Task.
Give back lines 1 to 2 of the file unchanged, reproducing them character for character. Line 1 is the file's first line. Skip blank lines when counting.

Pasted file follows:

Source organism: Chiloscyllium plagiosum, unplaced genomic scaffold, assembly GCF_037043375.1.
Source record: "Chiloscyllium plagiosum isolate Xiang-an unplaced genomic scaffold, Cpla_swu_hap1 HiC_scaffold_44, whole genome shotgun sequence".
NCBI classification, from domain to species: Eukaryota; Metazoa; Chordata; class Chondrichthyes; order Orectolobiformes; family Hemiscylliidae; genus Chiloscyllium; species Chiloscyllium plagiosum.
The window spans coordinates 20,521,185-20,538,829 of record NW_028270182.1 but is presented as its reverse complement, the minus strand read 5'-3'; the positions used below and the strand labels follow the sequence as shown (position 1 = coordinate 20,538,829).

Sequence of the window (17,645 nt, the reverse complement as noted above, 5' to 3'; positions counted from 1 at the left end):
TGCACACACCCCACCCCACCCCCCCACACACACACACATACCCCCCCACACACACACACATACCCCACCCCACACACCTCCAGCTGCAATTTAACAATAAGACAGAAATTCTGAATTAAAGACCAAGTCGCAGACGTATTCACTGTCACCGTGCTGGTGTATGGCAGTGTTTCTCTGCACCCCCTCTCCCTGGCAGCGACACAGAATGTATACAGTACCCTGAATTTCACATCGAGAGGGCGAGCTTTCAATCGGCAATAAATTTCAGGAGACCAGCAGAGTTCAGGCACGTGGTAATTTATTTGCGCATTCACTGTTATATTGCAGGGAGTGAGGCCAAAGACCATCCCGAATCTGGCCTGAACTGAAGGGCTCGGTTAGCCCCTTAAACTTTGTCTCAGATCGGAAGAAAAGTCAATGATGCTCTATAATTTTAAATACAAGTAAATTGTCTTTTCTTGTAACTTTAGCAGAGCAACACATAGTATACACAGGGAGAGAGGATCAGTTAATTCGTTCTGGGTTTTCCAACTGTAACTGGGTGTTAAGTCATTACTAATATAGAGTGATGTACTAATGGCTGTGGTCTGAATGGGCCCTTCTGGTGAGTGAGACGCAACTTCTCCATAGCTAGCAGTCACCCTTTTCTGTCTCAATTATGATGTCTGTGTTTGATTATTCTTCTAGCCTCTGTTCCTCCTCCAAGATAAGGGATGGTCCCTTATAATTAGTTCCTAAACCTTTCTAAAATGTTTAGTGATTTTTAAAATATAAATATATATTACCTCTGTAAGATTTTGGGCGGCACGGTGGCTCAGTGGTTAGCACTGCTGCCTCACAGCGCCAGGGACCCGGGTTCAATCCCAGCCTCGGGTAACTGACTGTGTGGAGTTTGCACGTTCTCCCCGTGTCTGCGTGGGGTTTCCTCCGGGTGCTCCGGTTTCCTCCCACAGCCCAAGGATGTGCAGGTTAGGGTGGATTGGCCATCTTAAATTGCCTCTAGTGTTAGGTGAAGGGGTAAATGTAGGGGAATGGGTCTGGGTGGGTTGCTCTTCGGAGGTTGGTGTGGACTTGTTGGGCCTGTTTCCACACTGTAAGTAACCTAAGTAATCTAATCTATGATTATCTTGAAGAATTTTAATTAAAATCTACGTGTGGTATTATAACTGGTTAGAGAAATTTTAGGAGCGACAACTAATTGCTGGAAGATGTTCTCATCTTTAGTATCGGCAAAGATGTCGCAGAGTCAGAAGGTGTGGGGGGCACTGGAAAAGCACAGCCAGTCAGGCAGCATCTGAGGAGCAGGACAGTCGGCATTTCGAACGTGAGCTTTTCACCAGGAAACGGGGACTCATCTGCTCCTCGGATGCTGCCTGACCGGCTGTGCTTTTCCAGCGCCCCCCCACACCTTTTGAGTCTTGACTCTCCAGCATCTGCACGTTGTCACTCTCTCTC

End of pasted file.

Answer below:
Source organism: Chiloscyllium plagiosum, unplaced genomic scaffold, assembly GCF_037043375.1.
Source record: "Chiloscyllium plagiosum isolate Xiang-an unplaced genomic scaffold, Cpla_swu_hap1 HiC_scaffold_44, whole genome shotgun sequence".